Mistake 2 | Delaying or not considering transfer to a dedicated tertiary referral centre

Although small bowel bleeding may be indolent, it retains the risk of evolving into a medical emergency and thorough assessment, to identify the underlying cause, remains crucial. During evaluation, the patient’s age, comorbidities and pattern of bleeding (if overt) may point to a more specific underlying aetiology and may guide the steps taken for further investigation and management.2–5 The potential complexity of this condition means that early referral to a specialised tertiary centre is strongly recommended. Such a tertiary referral centre should offer all diagnostic and therapeutic modalities, including: dedicated diagnostic and interventional radiology, dedicated diagnostic and interventional small bowel endoscopy and, importantly, access to general anaesthesia.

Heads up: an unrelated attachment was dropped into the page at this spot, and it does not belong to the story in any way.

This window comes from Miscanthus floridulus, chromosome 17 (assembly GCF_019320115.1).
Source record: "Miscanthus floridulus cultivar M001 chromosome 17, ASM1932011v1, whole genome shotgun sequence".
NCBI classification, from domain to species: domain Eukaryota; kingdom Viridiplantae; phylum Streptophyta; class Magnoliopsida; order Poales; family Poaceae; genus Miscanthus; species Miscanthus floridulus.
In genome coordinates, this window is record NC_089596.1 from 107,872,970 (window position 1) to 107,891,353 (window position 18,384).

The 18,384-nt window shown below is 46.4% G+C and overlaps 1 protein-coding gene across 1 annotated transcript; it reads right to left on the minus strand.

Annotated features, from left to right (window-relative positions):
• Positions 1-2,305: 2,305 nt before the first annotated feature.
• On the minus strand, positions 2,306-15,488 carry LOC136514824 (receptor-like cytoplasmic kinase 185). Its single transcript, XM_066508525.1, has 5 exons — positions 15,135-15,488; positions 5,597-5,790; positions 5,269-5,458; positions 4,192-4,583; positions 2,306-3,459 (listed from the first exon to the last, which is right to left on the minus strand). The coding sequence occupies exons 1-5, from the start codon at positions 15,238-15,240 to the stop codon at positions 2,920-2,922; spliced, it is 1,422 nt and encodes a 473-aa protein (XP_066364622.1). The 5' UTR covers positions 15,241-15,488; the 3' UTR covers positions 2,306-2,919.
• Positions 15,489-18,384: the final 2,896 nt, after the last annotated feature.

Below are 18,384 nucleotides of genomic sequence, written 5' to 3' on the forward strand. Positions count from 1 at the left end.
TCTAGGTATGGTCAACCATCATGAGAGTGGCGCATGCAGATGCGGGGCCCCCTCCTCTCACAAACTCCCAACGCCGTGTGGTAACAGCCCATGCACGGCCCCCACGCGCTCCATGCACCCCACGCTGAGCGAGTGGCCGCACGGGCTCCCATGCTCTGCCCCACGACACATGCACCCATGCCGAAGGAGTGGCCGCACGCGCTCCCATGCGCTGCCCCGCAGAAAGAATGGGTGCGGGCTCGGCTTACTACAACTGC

Mistake 3 | Overlooking pathology within the upper and/or lower gastrointestinal tract

In the context of ‘suspected small bowel bleeding’, the quality of the index upper gastrointestinal endoscopy and colonoscopy should always be taken into consideration. With this in mind, the risk of missed pathology2,3,6,7 may warrant the need for repeat upper and lower gastrointestinal imaging with optimal preparation. This second look should be aimed at minimising the risk of missed lesions, particularly in the context of brisk overt gastrointestinal bleeding.8 

Mistake 4 | Overlooking the need for dedicated radiological evaluation